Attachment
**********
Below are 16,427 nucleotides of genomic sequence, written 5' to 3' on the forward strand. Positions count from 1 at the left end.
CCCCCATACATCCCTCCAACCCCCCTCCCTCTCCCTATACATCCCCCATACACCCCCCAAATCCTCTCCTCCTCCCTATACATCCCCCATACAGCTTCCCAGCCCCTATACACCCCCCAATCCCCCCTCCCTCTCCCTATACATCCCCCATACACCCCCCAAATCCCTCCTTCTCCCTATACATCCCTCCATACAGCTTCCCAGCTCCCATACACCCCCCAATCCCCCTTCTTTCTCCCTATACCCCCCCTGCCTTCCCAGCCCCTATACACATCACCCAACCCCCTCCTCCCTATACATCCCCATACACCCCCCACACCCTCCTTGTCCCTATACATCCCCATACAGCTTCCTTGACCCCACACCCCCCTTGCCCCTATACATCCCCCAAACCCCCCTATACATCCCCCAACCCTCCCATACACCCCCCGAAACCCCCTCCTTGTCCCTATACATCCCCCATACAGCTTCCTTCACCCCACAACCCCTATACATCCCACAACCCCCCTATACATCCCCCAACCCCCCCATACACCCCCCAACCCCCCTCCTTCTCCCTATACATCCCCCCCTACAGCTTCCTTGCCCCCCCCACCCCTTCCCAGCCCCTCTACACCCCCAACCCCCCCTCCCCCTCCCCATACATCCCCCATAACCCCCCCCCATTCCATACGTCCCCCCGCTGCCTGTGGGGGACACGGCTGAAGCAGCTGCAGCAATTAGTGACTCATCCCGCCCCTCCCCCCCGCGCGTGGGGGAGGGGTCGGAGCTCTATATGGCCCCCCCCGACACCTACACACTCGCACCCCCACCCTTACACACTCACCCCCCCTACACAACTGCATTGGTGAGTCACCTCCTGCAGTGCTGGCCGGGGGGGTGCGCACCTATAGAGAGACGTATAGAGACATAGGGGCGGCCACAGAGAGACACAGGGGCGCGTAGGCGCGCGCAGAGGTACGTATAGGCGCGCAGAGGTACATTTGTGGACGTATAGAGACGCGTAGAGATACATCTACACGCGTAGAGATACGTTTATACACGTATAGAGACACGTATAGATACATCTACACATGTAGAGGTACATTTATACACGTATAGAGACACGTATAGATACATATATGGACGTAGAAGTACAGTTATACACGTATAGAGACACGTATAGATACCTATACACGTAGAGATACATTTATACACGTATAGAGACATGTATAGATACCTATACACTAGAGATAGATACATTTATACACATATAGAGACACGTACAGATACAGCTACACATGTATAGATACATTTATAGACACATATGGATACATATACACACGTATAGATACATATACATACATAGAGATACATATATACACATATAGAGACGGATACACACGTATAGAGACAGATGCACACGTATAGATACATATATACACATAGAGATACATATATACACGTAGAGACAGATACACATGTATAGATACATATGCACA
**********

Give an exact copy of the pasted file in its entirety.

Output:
Below are 16,427 nucleotides of genomic sequence, written 5' to 3' on the forward strand. Positions count from 1 at the left end.
CCCCCATACATCCCTCCAACCCCCCTCCCTCTCCCTATACATCCCCCATACACCCCCCAAATCCTCTCCTCCTCCCTATACATCCCCCATACAGCTTCCCAGCCCCTATACACCCCCCAATCCCCCCTCCCTCTCCCTATACATCCCCCATACACCCCCCAAATCCCTCCTTCTCCCTATACATCCCTCCATACAGCTTCCCAGCTCCCATACACCCCCCAATCCCCCTTCTTTCTCCCTATACCCCCCCTGCCTTCCCAGCCCCTATACACATCACCCAACCCCCTCCTCCCTATACATCCCCATACACCCCCCACACCCTCCTTGTCCCTATACATCCCCATACAGCTTCCTTGACCCCACACCCCCCTTGCCCCTATACATCCCCCAAACCCCCCTATACATCCCCCAACCCTCCCATACACCCCCCGAAACCCCCTCCTTGTCCCTATACATCCCCCATACAGCTTCCTTCACCCCACAACCCCTATACATCCCACAACCCCCCTATACATCCCCCAACCCCCCCATACACCCCCCAACCCCCCTCCTTCTCCCTATACATCCCCCCCTACAGCTTCCTTGCCCCCCCCACCCCTTCCCAGCCCCTCTACACCCCCAACCCCCCCTCCCCCTCCCCATACATCCCCCATAACCCCCCCCCATTCCATACGTCCCCCCGCTGCCTGTGGGGGACACGGCTGAAGCAGCTGCAGCAATTAGTGACTCATCCCGCCCCTCCCCCCCGCGCGTGGGGGAGGGGTCGGAGCTCTATATGGCCCCCCCCGACACCTACACACTCGCACCCCCACCCTTACACACTCACCCCCCCTACACAACTGCATTGGTGAGTCACCTCCTGCAGTGCTGGCCGGGGGGGTGCGCACCTATAGAGAGACGTATAGAGACATAGGGGCGGCCACAGAGAGACACAGGGGCGCGTAGGCGCGCGCAGAGGTACGTATAGGCGCGCAGAGGTACATTTGTGGACGTATAGAGACGCGTAGAGATACATCTACACGCGTAGAGATACGTTTATACACGTATAGAGACACGTATAGATACATCTACACATGTAGAGGTACATTTATACACGTATAGAGACACGTATAGATACATATATGGACGTAGAAGTACAGTTATACACGTATAGAGACACGTATAGATACCTATACACGTAGAGATACATTTATACACGTATAGAGACATGTATAGATACCTATACACTAGAGATAGATACATTTATACACATATAGAGACACGTACAGATACAGCTACACATGTATAGATACATTTATAGACACATATGGATACATATACACACGTATAGATACATATACATACATAGAGATACATATATACACATATAGAGACGGATACACACGTATAGAGACAGATGCACACGTATAGATACATATATACACATAGAGATACATATATACACGTAGAGACAGATACACATGTATAGATACATATGCACA